Is tenant liable for break lease costs and ongoing rental

Discussion in 'Property Management' started by JK200SX, 10th May, 2020.

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  1. JK200SX

    JK200SX Well-Known Member

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    Hi,

    Just wondering if anyone can give advice/ point me in the right direction on this....

    I have received an email from my property manager that my tenant has requested to break her lease, with her requested end date being 29th of May. The lease isn't due to expire until Mid August. The property manager has stated that I may not be able to claim break of lease fee and ongoing rental (until a new tenant is found or lease expiry in August).

    The property manager has provided an attachment where she believes I cannot claim for these losses from the outgoing tenant. I understand that if a person has been impacted by Covid19 then this may be the case, however the tenant has purchased a property that she will be moving into.

    The property is in Melbourne, and the attachment the PM provided is the same as this link:

    Coronavirus (COVID-19) and your rights

    What do you guys think? Somehow I feel that the PM has the tenants interest in mind rather than my own.

    Thanks for your help.
     
    Last edited: 10th May, 2020
  2. Lil Skater

    Lil Skater Well-Known Member Business Member

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    If the tenant isn’t affected by Covid they are still liable for all costs, however VCAT can always make another determination.

    As far as I see it, the main risk to a tenant who has purchased a property would be a longer vacancy and there may be argument they may not be liable for full rent until a tenant is found beyond what would normally be expected at any other stage. However all other lease break costs would be incurred regardless of covid and therefore should be liable.
     
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  3. Buynow

    Buynow Well-Known Member

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    What does the lease state about break costs?
     
  4. JK200SX

    JK200SX Well-Known Member

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    Covered by the tenant
     
  5. thatbum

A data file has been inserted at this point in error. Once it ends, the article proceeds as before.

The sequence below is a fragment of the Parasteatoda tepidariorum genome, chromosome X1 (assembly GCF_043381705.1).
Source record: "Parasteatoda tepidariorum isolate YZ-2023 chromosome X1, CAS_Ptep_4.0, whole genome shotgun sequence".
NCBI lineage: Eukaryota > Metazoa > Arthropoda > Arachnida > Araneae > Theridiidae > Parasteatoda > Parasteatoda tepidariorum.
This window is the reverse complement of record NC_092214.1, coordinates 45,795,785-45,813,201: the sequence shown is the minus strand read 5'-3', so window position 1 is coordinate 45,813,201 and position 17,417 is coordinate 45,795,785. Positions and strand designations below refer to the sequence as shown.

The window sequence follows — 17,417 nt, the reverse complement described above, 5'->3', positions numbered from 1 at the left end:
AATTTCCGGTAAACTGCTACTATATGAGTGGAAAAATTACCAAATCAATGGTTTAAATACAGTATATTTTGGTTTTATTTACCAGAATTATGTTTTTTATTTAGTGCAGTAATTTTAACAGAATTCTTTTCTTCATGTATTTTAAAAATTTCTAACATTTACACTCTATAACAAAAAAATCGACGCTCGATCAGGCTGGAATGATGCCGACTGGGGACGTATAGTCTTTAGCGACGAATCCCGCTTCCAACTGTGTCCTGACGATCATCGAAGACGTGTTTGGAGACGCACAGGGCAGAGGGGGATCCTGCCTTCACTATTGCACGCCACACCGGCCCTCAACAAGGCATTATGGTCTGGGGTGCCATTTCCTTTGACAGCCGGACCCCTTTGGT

thatbum Well-Known Member

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    I don't think it matters what's in the lease actually.

    Its all governed by common law and legislation.
     
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  6. Buynow

    Buynow Well-Known Member

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    I thought that leases signed before the March NSW legislation could have two options - tenant pays cost of advertising and rent lost or a fixed number of weeks break cost?
     
  7. Lil Skater

    Lil Skater Well-Known Member Business Member

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    NSW is legislated.

    Victoria is common law, for the moment.
     
  8. JK200SX

    JK200SX Well-Known Member

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    Thank you. So what does this mean? Is it as per lease agreement, or the new covid rules?
     
  9. Marg4000

    Marg4000 Well-Known Member

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    The covid rules, if applicable, will over-ride the lease agreement. If doubt exists, you will probably find the advantage rests with the tenant.

    You may be best to agree a break-lease arrangement with the tenant - xx weeks rent payment.

    For you, I can’t see rental prospects being better in August than now. If anything, they may well be worse.
     
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  10. JK200SX

    JK200SX Well-Known Member

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    Thanks Marg. How do we determine if the Covid Rules are applicable in this situation?
     
  11. Marg4000

    Marg4000 Well-Known Member

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    Your PM should be able to advise.
    Depends on leglislation, differs between states.
     
  12. JK200SX

    JK200SX Well-Known Member

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    I don't think my PM knows...... that's why I'm asking the brains trust here :)
     
  13. Marg4000

    Marg4000 Well-Known Member

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    Then get another PM.
    Why employ someone whose advice you don’t trust?
     
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  14. The Gambler

    The Gambler Well-Known Member

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    I'm in the exact same situation. Literally the identical situation! Crazy.